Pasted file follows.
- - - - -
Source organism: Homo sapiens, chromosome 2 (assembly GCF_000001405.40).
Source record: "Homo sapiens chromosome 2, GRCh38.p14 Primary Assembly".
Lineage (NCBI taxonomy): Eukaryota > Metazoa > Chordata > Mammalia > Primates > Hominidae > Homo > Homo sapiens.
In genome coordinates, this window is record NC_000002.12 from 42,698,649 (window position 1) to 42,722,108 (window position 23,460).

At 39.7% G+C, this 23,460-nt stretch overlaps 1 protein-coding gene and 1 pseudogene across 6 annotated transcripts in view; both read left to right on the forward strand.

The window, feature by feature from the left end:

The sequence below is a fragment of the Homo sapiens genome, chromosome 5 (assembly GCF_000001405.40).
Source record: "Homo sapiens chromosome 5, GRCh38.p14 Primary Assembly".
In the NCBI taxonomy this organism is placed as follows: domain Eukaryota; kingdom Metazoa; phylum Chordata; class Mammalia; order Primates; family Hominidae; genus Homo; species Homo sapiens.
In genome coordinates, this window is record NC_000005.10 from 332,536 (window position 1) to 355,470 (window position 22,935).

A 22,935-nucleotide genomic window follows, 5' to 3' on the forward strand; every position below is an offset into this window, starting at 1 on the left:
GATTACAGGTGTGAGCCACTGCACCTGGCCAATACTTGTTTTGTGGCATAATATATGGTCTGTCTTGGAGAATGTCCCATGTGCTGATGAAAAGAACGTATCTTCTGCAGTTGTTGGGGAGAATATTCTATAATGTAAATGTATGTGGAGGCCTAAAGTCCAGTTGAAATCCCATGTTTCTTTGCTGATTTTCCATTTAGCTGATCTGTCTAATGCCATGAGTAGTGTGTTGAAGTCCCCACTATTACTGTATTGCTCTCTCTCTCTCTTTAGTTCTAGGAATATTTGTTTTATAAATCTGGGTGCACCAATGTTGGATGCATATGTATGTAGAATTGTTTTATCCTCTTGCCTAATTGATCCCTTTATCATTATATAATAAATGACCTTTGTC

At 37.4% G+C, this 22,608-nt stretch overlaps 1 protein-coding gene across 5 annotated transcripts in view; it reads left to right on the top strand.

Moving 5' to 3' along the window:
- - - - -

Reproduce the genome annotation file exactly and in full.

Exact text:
Source organism: Homo sapiens, chromosome 2 (assembly GCF_000001405.40).
Source record: "Homo sapiens chromosome 2, GRCh38.p14 Primary Assembly".
Lineage (NCBI taxonomy): Eukaryota > Metazoa > Chordata > Mammalia > Primates > Hominidae > Homo > Homo sapiens.
In genome coordinates, this window is record NC_000002.12 from 42,698,649 (window position 1) to 42,722,108 (window position 23,460).

At 39.7% G+C, this 23,460-nt stretch overlaps 1 protein-coding gene and 1 pseudogene across 6 annotated transcripts in view; both read left to right on the forward strand.

The window, feature by feature from the left end:

The sequence below is a fragment of the Homo sapiens genome, chromosome 5 (assembly GCF_000001405.40).
Source record: "Homo sapiens chromosome 5, GRCh38.p14 Primary Assembly".
In the NCBI taxonomy this organism is placed as follows: domain Eukaryota; kingdom Metazoa; phylum Chordata; class Mammalia; order Primates; family Hominidae; genus Homo; species Homo sapiens.
In genome coordinates, this window is record NC_000005.10 from 332,536 (window position 1) to 355,470 (window position 22,935).

A 22,935-nucleotide genomic window follows, 5' to 3' on the forward strand; every position below is an offset into this window, starting at 1 on the left:
GATTACAGGTGTGAGCCACTGCACCTGGCCAATACTTGTTTTGTGGCATAATATATGGTCTGTCTTGGAGAATGTCCCATGTGCTGATGAAAAGAACGTATCTTCTGCAGTTGTTGGGGAGAATATTCTATAATGTAAATGTATGTGGAGGCCTAAAGTCCAGTTGAAATCCCATGTTTCTTTGCTGATTTTCCATTTAGCTGATCTGTCTAATGCCATGAGTAGTGTGTTGAAGTCCCCACTATTACTGTATTGCTCTCTCTCTCTCTTTAGTTCTAGGAATATTTGTTTTATAAATCTGGGTGCACCAATGTTGGATGCATATGTATGTAGAATTGTTTTATCCTCTTGCCTAATTGATCCCTTTATCATTATATAATAAATGACCTTTGTC

At 37.4% G+C, this 22,608-nt stretch overlaps 1 protein-coding gene across 5 annotated transcripts in view; it reads left to right on the top strand.

Moving 5' to 3' along the window: